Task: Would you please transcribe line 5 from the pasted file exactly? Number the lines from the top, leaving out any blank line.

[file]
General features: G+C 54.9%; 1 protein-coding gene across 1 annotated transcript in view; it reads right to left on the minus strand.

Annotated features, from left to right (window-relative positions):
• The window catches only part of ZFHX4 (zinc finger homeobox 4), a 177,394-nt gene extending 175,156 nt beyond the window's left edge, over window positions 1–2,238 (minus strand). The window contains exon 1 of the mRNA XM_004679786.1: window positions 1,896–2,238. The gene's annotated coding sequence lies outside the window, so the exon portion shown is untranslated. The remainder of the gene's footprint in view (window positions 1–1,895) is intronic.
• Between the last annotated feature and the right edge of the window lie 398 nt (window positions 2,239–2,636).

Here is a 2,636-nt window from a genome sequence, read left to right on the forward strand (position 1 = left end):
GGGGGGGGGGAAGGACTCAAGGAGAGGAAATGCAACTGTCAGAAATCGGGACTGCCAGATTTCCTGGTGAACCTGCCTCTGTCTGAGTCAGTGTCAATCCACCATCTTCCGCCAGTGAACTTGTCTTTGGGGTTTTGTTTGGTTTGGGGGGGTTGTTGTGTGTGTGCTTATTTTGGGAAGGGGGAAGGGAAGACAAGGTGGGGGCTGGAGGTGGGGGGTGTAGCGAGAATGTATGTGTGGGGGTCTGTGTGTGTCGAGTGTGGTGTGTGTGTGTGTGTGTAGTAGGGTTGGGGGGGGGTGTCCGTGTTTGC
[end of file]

Here is a 2,636-nt window from a genome sequence, read left to right on the forward strand (position 1 = left end):